The cultivated fields between the settlements of Gitit and Mechora – These broad fields belong to the Gitit settlement which leases them to various people along with the generous water allocations they receive from Mekorot. It looks as if the settlement received more land and water than it could handle so it makes money from the resources it received for nothing or for almost nothing. While at the same time the Bedouin are expelled from their lands and refused water for household use and for agriculture.
We spoke this time to people working for one of those leasing the lands, an Israeli from Tayibeh. The workers are from Aqraba (Palestinians from the West Bank). They said they weren’t allowed to enter the Jordan Valley through the Ma’aleh Efrayim checkpoint. That’s strange, because there are now no restrictions on entering the Jordan Valley. They were forced to walk a very long way through the hills. Since then, they’ve been sleeping there. Someone brings them food for NIS 30/day, which is deducted from their daily pay of NIS 80-100 (they aren’t all paid the same amount). But it’s still worth it to them to work and walk a long way through the hills because it’s hard for Palestinians in the occupied territories to earn a living.
10:55 Hamra checkpoint – Very sparse traffic.
We saw soldiers training all along the way, also with live ammunition, very near the shepherds and their flocks, and also near the K. family’s encampment, about 200 meters away.
Hamam el Malih – We visited two encampments that the army had destroyed ten days ago. At one we found N., a handicapped old woman, and her two granddaughters. She showed us the remains of the encampment and the sheep pen. Now they sleep in a tiny shed left from the demolition.
At the other we found only signs of destruction. The people had fled down to the wadi.
We met Amira Hass there, people from B’Tselem and representatives of the Palestinian Authority.
13:30 Tayasir checkpoint – We chatted with a few particularly nice reserve officers.
15:30 Tapuach junction/Za’tara checkpoint - Two Palestinian taxis detained in the fenced plaza, the drivers’ IDs taken to be checked on the computer. They were released shortly after we arrived because the computer wasn’t working. We couldn’t stay to see whether the Border Police are again sending people to be interrogated here by the Shabak, as we’ve seen in the past.
13:40 Habla. The gate is open. The car from the plant nursery comes out; one car enters.
14:00 A soldier closes the gate.
14:30 Huwwara. We see no soldiers. An Israeli flag flies. A monument with three stone arches under construction in the adjacent plaza. Large brown posters invite people to visit Itamar.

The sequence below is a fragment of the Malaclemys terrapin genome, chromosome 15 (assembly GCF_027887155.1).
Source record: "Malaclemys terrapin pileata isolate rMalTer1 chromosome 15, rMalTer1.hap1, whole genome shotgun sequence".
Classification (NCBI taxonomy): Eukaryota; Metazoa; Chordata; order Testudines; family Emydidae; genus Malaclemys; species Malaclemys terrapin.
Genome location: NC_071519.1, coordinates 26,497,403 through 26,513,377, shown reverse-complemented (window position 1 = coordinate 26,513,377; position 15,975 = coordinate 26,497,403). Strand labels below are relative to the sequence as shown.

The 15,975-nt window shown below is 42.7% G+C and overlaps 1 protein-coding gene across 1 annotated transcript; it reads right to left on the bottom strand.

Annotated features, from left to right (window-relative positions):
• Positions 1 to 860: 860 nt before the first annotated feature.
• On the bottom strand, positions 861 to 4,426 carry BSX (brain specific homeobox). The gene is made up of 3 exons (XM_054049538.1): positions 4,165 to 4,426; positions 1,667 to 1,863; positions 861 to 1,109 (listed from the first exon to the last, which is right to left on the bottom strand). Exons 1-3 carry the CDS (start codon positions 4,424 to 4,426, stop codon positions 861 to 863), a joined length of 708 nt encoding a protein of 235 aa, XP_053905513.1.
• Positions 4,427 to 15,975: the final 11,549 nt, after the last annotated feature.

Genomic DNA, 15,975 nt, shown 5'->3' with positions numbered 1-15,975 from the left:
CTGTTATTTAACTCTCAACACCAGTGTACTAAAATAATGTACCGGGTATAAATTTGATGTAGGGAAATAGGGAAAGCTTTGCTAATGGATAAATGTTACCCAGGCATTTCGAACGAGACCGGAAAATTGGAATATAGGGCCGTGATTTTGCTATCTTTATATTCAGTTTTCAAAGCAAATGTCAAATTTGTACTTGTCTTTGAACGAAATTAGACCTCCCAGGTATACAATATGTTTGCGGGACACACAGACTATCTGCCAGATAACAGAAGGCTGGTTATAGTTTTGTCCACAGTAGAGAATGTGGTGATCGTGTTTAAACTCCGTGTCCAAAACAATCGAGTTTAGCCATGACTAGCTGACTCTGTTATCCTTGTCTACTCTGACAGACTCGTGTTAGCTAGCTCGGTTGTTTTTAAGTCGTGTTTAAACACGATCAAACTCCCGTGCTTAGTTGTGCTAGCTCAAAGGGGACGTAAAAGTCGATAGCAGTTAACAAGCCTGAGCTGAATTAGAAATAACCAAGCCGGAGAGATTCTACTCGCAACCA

Heavy pedestrian and car traffic on the main street.
Tapuach junction. Soldiers on site aren’t conducting inspections. We go through the Shomron crossing on our way to Azzun Atma.
15:20 The checkpoint at Azzun Atma is closed; no laborers. Today is election day in Israel – a holiday, no one goes through to work except employees of the quarries, with permits. Four soldiers in position who don’t want to talk to us – “We don’t have to,” pointing to the Machsom Watch tag we’re wearing. The checkpoint has been renovated; a roof has been installed to shelter those crossing.
Translator: Hanna K.
At Azzun Atma the agricultural workers complain that there is a deterioration regarding authorizations for leaving the village given by the authorities.
06:15 Azzun Atma: A short queue, not many cars are waiting for the workers. People leaving say that this week "the CP is good". The soldiers of the "Kfir" regiment do not enable us to stand within the site. Clear signposts indicate to the workmen where to enter and from where to leave. Most of them take shelter in the newly erected hide-away because of the cold.
One of the workers complained that the policy of supplying authorizations to agricultural workers has changed. In the past his families received up to eight authorizations to leave and work in their fields which are situated beyond the CP. Now they give fewer permits and it is difficult for him to fulfill his workload.
06:40 Shomron crossing:The work has been completed. There is no police at the exit from Israel.
Za'tara/Tapuah: There are no soldiers at the checking posts, only in the posts around it.